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Subject Source: Library of Congress Subject Headings
Scope Note: Created For = TD

Found in 21 Collections and/or Records:

Horns of Wild Goat from Caucasus and of Siberian Ibex, 1870s-1930s

Identifier: Coll-1434/3455
Scope and Contents

Illustrations of horns of a wild goat from the Caucasus in figures 1 and 2; and of a Siberian Ibex in figure 3.

Dates: 1870s-1930s

Letter to Henry John Elwes from James Cossar Ewart, 12 August 1912

Identifier: Coll-14/9/18/49
Scope and Contents Ewart writes from Lerwick, Shetland, that he would be happy to arrange to keep the 15 ewes and lambs at Fairslacks for a year at a fair price, although it will be best not to add to the permanent stock until the farm is taken over by the University in October or November that year. At an exhibition on Shetland he saw a ewe as small as the one in the British Museum from Papa Stour with goat-like horns and a very short tail, as well as a hornless, short-tailed ewe with white patches at Foula;...
Dates: 12 August 1912

Letter to James Cossar Ewart from Charles Dawson, [c. 13 September 1915]

Identifier: Coll-14/9/21/16
Scope and Contents

Dawson follows up his letter regarding the horned 'zebra' horse, which he has been told is now 'somewhere in France'. He has made arrangements for its head to be sent to him if it should die. He will shortly be in Edinburgh and wishes to see the horse skull Ewart mentions which seems to bear similar horn-like features. He will also bring some new pieces of Eoanthropus skull from near Piltdown for Ewart to see.

The letter is undated.

Dates: [c. 13 September 1915]

Letter to James Cossar Ewart from Charles Dawson, with photograph, 28 June 1915

Identifier: Coll-14/9/21/14
Scope and Contents

Dawson encloses a photograph showing a horse, nicknamed 'Satan', which has two horn-like prominences on the frontal skull bones, as well as striped markings. Dawson has never come across this variation before and enquires whether Ewart can give him any similar examples.

Dates: 28 June 1915

Letter to James Cossar Ewart from Charles Douglas, 27 August 1914

Identifier: Coll-14/9/20/24
Scope and Contents

Douglas writes that he will send an 'Argalian' sheep skull and horns to Ewart at the University for investigation. He would like to talk the matter over with Ewart, as he believes that this type of horn is found in no other breed than the 'Argalian'.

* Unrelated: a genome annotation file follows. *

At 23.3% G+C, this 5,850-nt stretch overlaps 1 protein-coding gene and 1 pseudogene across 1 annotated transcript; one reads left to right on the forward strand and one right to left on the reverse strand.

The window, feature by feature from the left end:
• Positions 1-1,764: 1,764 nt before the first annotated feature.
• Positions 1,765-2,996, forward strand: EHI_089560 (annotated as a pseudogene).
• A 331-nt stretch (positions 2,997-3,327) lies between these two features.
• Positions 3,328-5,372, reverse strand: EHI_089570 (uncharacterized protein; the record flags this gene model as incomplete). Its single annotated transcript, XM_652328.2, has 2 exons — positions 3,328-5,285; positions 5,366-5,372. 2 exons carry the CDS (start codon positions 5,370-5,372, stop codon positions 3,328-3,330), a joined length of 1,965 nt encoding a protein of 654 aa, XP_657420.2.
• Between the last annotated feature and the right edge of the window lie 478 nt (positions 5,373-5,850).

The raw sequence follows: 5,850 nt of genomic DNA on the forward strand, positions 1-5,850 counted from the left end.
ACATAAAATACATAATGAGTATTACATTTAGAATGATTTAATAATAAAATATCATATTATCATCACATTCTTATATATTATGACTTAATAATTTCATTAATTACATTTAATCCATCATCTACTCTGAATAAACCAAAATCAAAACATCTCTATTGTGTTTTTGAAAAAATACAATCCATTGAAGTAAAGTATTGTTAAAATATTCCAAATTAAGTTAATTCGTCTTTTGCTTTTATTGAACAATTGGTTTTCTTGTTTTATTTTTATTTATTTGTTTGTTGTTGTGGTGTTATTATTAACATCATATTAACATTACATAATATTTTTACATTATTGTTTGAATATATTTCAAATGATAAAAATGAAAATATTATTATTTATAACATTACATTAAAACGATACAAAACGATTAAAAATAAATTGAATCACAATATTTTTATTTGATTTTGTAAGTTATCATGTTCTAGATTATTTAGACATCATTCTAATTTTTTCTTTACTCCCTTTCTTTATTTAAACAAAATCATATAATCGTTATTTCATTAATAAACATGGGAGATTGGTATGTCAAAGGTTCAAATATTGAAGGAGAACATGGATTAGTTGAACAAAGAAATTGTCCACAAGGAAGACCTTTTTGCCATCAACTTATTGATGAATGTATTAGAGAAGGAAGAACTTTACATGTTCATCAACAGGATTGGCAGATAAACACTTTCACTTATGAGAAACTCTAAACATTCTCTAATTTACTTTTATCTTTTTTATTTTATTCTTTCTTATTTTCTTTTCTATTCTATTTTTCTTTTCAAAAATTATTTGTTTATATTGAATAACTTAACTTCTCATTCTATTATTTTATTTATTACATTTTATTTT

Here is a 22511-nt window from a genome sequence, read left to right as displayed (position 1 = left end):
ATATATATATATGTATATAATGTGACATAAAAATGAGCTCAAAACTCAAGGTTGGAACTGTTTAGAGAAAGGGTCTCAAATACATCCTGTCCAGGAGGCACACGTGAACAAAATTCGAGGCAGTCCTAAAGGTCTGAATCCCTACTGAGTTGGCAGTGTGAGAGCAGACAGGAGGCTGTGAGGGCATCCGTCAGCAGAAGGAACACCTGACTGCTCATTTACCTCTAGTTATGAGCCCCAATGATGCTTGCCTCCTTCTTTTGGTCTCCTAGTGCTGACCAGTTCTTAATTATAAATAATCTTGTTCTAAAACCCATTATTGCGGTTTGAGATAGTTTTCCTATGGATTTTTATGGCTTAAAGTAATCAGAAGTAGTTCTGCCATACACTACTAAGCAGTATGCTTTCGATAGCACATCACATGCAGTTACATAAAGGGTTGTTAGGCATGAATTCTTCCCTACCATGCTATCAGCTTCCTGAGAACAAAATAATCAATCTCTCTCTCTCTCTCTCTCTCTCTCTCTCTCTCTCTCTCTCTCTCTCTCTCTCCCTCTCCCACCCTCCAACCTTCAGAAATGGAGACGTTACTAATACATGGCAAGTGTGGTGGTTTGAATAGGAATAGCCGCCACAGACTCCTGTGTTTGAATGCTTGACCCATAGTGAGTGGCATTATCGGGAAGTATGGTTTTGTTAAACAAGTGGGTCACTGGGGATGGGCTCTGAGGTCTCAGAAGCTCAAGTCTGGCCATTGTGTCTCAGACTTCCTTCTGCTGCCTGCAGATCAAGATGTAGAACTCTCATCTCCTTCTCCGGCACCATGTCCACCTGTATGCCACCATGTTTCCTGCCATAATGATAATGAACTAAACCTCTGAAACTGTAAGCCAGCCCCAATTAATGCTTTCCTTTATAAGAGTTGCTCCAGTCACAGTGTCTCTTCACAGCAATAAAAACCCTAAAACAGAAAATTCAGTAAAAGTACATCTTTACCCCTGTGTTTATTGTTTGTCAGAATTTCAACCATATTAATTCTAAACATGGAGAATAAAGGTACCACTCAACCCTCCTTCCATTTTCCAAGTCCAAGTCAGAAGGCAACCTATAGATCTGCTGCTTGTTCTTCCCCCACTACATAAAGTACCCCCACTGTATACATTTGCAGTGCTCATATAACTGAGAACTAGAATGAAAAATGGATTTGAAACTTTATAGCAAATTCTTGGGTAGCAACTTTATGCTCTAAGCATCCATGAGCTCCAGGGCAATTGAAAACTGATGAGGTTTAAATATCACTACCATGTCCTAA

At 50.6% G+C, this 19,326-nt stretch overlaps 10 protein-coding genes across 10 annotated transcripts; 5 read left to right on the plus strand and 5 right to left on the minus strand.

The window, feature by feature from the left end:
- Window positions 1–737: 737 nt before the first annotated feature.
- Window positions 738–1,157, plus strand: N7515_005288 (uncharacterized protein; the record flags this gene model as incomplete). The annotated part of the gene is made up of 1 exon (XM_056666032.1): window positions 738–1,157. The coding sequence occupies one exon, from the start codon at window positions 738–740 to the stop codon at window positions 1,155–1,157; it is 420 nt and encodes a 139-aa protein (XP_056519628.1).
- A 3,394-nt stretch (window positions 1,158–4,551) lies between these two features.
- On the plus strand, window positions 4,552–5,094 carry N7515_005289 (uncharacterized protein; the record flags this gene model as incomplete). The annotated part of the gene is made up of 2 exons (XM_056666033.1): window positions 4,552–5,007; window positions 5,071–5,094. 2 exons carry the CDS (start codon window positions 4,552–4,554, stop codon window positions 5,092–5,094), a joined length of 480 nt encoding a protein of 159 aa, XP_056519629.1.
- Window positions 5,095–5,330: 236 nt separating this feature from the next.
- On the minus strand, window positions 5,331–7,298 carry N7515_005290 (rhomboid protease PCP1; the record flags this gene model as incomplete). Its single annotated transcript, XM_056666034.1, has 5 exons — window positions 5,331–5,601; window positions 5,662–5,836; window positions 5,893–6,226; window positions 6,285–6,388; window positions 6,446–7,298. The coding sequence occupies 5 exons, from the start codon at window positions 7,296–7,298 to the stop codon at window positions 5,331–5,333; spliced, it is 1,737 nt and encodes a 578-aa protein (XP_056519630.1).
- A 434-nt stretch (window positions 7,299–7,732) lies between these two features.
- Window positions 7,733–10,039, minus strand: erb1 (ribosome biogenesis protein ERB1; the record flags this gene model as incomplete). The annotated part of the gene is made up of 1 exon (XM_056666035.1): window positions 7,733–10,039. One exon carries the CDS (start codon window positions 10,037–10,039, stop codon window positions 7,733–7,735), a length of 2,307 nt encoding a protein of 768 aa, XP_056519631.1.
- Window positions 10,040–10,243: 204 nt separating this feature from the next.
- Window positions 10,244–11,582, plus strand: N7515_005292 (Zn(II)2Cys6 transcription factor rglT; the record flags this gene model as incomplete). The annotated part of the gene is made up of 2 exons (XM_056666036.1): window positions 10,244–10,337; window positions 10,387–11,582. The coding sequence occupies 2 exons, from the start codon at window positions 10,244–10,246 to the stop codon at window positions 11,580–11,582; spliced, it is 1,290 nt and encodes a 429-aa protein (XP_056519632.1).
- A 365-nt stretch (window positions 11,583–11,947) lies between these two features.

Dates: 27 August 1914

Letter to James Cossar Ewart from D.P. Henderson, with enclosed letter to Henderson from D. Keith-Murray, 25 April 1911

Identifier: Coll-14/9/17/24
Scope and Contents Henderson writes that the 'old breed [of sheep] at Duncansbay Head' mentioned by Keith-Murray may possibly be descendants of an old native breed, and provides information about the year-old lamb born to one of his Shetland ewes. In the letter to Henderson, dated 22 April 1911, Keith-Murray writes that he will glady give Ewart information on the horned sheep at Barrogill. He states that the four-horned ram came from Shetland while the sheep were from St Kilda and Duncansbay...
Dates: 25 April 1911

Letter to James Cossar Ewart from George Prentice, 14 July 1898

Identifier: Coll-14/9/4/16
Scope and Contents

Prentice states that he has just sent Ewart a pair of Roan antelope horns, a lemur skin and the skin of a civet cat.

Dates: 14 July 1898

Letter to James Cossar Ewart from Heatley Noble, 11 April 1912

Identifier: Coll-14/9/18/20
Scope and Contents

Noble will send Ewart the skin, head and fore quarter of the four-horned sheep when it is killed, and describes some of his ewes and lambs.

Dates: 11 April 1912

Letter to James Cossar Ewart from Heatley Noble, 13 April 1912

Identifier: Coll-14/9/18/22
Scope and Contents

Noble confirms that the four-horned wether has been killed, and he will send Ewart the head, skin and fore quarter, although the quality of mutton is not good. Carl Hagenbeck has answered his enquiry and stated that he has never come across a breed in North Africa which could be inferred to be the ancestors of the English type.

Dates: 13 April 1912

Letter to James Cossar Ewart from Heatley Noble, 27 September 1911

Identifier: Coll-14/9/17/64
Scope and Contents

Noble thanks Ewart for his letter and admits that he had overlooked the fact that no wild sheep have four horns. He is currently trying to breed rams with both pairs of horns turned down, but is having difficulty. He hopes Ewart will visit him when next in London.

Dates: 27 September 1911